The radar mount itself is a big hunk of aluminum with sturdy mounting holes at the bottom, nice fat welds, and white paint that just so happened to match my arch color. It also comes with a plug which you can insert in the rear of the mount if you are not using a light bar or add on device.
The top of the mount has integrated, threaded holes for the top plate, already pre-filled with grease, and a channel for the included rubber seal that you need to install.
Modular top plate
The modular top plate comes in a few different flavors, but this particular one seems like it is used for the majority of closed dome array radars. It comes with the mount itself, bolts for mounting it to the pole, a rubber seal for the middle hole, and a fun drill template.
The plate itself quite heavy and appears to have metal inside of it coated with a starboard or plastic like substance. You can see tons of tiny dots on the outer edges, which indicate drill positions for various radars. In addition, the rear four threaded items are for the stern facing add on pole, which I would be installing. The 8 inset ones closer to the hole in the center were to mount it to the pole itself.
The drill template was fun – included in the manual is a list of many common radar vendors and models, and you match those with the colored numbers on the template to drill the mount out for your radar.
There are a lot of opinions on whether you should angle your radar depending on how your boat is normally oriented versus when you are creeping along in fog, etc. I chose to angle my radar down 4 degrees, which seems to be a pretty common for boats of this size and displacement/angle. The plate itself mounts under the bottom of the entire mount.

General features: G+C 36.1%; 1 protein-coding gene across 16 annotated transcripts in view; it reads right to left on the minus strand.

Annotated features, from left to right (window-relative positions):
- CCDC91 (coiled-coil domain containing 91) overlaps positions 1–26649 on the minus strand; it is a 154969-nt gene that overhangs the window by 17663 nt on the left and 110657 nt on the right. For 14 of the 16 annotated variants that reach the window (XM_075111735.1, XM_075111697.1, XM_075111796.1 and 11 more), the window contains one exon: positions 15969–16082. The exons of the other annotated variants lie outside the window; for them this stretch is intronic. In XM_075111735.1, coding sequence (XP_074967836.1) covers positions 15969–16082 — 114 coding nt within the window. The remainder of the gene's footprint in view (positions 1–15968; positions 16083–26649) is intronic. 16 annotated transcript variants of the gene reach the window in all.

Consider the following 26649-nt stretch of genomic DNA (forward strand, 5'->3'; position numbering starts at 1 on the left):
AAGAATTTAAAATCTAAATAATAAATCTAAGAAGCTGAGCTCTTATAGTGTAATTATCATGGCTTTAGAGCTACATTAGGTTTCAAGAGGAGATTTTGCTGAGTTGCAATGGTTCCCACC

The light box was, strangely enough, the most interesting part of the entire solution to me. Yes, I was installing a brand new Furuno doppler radar with all sorts of features, but the light box held my interest far more! As I mentioned above, I had been searching for a good solution for my navigation lights, and this fit the bill.
The box itself attaches to the light bar, and mounts to the back of the entire setup. It also has access to the inside of the box through the removable top, making it easy to get all of your wiring done in a small space.
I always believe that test fitting anything you’re putting on the boat is an important part prior to installation. This has saved me countless hours and mistakes by validating everything from hole sizes to general approaches and wiring paths.
In the picture above, you can see the entire mount attached to the arch, minus the radar itself, navigation lights, and with a pretty messed up mounting at the bottom from the removal of the previous mount.
However, everything looked good, so I proceeded with the rest of the installation.
The Seaview light box is compatible with Aqua Signal Series 40/41 lights, which worked out well, as Rendezvous existing lights were made by a German company and leveraged the same size and mounting options. Having a consistent look is important to me.
I did choose to purchase new lights as the old ones were in various states of disrepair, and new LED lights should last a long time.
For the forward steaming light, an Aqua Signal Series 43 in black. For the stern light, I chose an Aqua Signal Series 44 in black as well. For the anchor light, I chose the same wonderful light I used on Grace when I did major mast work, the LunaSea anchor light – this thing is a like a mini-sun at night, and has a sensor to turn the light on and off at dusk and dawn respectively, plus a nice bird spike to keep things clean.
I will say that the Aqua Signal Series 43 is my least favorite navigation light to wire in recent memory. The connections on the back of it were designed by someone who wants to torture the installer, and I have concerns about long term viability as a result of that wiring. Conversely, the Aqua Signal Series 44 stern light (pictured above) was very well designed, with a waterproof connector to attach wires to, and an easy way to disconnect things if you need to service or clean the light.